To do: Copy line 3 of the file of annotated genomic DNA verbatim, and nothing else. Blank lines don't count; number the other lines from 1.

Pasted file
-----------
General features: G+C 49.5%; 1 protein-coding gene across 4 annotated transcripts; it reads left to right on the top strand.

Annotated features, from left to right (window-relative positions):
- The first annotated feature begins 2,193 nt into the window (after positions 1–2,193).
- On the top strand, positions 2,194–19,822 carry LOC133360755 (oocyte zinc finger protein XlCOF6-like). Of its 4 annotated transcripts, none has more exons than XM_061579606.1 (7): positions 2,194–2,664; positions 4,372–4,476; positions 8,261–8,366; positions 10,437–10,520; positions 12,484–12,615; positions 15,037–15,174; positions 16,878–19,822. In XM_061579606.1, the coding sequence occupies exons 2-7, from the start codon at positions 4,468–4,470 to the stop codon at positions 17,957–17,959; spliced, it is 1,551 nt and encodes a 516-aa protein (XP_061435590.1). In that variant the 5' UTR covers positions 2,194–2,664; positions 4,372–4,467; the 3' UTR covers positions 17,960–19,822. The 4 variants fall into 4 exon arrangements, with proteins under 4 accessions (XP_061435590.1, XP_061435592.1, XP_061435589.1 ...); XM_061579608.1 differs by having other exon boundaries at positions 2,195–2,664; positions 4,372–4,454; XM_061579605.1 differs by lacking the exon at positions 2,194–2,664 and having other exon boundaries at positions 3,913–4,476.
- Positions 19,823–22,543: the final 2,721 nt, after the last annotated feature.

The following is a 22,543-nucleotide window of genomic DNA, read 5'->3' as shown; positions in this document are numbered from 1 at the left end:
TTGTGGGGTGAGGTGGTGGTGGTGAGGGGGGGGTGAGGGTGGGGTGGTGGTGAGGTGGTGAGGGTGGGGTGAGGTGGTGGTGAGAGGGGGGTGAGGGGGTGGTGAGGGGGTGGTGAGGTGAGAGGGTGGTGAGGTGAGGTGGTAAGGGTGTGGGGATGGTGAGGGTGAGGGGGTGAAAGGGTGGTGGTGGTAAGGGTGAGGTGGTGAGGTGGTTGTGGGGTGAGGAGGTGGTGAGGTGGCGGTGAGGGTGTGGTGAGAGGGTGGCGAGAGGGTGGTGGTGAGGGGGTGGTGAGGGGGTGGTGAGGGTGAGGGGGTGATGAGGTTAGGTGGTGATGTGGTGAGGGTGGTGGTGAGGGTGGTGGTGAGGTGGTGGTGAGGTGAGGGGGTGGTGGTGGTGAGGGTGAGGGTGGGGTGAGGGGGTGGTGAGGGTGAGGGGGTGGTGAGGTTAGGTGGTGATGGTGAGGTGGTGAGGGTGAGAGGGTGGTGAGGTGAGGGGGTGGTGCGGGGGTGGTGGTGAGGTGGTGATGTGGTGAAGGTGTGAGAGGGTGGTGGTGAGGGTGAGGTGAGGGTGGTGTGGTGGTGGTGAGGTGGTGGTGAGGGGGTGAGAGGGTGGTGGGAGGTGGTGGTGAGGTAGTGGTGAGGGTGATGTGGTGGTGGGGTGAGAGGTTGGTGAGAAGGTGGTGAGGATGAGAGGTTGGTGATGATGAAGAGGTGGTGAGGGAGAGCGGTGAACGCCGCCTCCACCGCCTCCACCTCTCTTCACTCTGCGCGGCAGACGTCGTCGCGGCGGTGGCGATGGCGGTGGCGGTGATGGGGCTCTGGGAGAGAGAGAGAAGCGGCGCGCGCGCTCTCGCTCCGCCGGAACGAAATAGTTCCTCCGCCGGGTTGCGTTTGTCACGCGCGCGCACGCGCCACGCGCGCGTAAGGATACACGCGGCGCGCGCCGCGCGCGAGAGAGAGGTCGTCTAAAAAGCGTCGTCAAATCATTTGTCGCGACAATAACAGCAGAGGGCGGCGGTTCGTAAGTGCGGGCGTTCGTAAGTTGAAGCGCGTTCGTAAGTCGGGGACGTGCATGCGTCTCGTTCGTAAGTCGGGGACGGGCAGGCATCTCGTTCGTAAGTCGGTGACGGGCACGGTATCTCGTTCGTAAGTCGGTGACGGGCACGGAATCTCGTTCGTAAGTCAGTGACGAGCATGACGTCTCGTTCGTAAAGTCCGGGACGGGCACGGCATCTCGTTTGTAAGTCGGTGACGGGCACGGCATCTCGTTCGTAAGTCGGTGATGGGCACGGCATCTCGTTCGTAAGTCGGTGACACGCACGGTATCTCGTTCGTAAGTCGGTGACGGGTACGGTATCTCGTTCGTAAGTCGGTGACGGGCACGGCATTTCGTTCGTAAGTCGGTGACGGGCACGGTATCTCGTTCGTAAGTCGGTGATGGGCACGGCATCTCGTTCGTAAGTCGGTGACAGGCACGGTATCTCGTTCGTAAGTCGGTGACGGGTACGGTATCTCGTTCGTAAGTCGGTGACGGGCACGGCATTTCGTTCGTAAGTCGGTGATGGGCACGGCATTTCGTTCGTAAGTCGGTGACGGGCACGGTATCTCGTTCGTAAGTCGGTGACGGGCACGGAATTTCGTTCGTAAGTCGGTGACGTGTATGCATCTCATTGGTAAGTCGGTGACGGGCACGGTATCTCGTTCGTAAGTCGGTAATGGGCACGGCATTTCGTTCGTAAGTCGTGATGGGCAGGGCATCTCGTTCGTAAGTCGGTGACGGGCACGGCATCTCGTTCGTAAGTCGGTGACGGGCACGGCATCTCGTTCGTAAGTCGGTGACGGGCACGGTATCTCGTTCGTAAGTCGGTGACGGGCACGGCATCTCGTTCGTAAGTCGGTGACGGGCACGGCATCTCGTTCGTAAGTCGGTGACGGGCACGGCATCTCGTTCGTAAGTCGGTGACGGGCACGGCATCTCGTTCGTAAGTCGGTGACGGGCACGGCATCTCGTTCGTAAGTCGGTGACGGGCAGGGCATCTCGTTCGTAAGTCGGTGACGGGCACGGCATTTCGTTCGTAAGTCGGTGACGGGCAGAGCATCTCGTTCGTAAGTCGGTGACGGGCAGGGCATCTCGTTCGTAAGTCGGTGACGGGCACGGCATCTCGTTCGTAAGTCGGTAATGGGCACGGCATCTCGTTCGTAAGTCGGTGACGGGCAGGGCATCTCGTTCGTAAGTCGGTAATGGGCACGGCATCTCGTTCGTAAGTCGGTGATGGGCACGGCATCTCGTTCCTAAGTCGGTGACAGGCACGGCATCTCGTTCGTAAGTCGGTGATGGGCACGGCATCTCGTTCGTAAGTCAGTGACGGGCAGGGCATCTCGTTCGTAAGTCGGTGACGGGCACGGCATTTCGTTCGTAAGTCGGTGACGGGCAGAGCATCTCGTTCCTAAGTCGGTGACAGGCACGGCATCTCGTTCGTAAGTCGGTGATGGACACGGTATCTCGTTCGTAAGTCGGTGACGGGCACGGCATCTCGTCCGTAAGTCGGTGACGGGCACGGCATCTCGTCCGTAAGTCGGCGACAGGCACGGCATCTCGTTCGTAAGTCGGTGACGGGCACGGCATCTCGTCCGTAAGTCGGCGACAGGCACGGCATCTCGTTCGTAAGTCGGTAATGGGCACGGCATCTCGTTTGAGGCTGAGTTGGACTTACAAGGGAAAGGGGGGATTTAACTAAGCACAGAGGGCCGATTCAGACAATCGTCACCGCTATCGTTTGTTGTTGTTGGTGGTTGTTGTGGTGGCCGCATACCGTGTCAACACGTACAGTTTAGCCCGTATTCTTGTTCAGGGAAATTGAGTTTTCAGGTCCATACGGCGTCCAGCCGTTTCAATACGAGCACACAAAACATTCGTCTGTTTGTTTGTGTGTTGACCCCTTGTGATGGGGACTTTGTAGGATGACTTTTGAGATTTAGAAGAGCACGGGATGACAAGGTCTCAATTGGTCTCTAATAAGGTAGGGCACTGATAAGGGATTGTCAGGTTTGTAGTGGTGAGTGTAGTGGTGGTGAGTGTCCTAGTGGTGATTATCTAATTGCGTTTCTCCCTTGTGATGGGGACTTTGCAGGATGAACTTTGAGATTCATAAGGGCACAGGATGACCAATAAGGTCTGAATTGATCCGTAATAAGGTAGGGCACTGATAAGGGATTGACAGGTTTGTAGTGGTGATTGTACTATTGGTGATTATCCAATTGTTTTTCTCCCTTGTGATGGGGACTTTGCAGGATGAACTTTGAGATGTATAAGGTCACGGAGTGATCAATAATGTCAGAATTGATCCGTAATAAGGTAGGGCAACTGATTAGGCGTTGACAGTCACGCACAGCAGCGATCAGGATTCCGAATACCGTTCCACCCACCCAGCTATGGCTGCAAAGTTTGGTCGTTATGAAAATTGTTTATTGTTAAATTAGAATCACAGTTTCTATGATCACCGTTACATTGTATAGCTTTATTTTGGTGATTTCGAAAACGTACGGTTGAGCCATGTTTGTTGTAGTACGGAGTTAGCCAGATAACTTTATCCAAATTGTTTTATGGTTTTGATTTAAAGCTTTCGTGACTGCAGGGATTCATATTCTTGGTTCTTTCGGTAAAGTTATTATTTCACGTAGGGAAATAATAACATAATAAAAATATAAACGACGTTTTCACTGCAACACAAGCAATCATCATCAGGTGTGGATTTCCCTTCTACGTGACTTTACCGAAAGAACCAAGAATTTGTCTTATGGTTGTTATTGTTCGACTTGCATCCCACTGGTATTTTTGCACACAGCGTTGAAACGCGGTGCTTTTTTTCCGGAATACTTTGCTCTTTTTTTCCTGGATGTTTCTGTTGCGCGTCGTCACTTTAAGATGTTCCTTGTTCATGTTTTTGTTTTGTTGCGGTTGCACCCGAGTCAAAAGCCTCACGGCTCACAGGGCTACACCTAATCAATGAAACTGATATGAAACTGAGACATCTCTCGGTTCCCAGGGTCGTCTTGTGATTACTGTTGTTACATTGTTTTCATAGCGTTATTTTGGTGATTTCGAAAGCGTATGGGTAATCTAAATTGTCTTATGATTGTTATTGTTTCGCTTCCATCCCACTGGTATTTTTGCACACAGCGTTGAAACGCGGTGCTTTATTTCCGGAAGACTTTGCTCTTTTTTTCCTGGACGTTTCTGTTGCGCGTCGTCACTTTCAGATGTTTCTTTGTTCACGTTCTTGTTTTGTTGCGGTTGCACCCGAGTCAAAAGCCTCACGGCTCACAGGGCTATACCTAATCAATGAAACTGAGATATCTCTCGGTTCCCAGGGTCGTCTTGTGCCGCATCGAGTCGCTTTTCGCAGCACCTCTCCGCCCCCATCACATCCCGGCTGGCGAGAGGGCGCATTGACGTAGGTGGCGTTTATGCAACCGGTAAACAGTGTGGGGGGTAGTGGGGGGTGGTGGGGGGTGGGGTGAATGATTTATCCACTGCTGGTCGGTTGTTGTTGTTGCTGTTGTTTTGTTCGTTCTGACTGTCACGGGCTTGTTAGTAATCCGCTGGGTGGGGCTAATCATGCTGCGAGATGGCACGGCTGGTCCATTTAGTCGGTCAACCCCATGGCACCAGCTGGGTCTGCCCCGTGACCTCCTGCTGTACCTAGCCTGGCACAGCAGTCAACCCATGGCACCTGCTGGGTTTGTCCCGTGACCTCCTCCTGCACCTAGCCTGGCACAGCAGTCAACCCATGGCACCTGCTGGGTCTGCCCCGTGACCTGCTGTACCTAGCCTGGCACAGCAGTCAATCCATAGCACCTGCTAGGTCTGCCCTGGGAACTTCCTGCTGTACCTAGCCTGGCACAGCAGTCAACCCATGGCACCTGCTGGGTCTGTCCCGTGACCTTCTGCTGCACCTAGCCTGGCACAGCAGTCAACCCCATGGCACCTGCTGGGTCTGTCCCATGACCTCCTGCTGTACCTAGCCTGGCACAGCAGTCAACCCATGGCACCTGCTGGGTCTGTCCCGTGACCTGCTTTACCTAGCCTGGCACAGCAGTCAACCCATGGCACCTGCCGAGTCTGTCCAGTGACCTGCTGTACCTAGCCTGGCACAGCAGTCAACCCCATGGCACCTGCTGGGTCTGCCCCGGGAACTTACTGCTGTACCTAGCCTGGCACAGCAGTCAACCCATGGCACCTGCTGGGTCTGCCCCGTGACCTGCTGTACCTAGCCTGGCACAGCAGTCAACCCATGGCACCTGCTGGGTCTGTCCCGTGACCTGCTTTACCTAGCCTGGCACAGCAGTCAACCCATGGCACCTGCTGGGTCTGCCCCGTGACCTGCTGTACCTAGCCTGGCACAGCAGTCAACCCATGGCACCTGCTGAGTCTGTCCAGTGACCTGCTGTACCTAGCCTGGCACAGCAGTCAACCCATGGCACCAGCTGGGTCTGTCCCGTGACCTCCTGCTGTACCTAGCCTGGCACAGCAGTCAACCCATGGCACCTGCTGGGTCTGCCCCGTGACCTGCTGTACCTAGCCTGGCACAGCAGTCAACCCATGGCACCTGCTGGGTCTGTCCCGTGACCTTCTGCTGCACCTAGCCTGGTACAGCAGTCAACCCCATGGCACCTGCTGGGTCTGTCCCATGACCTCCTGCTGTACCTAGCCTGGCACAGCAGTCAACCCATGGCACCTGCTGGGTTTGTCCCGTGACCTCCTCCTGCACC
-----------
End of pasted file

- The first annotated feature begins 2,193 nt into the window (after positions 1–2,193).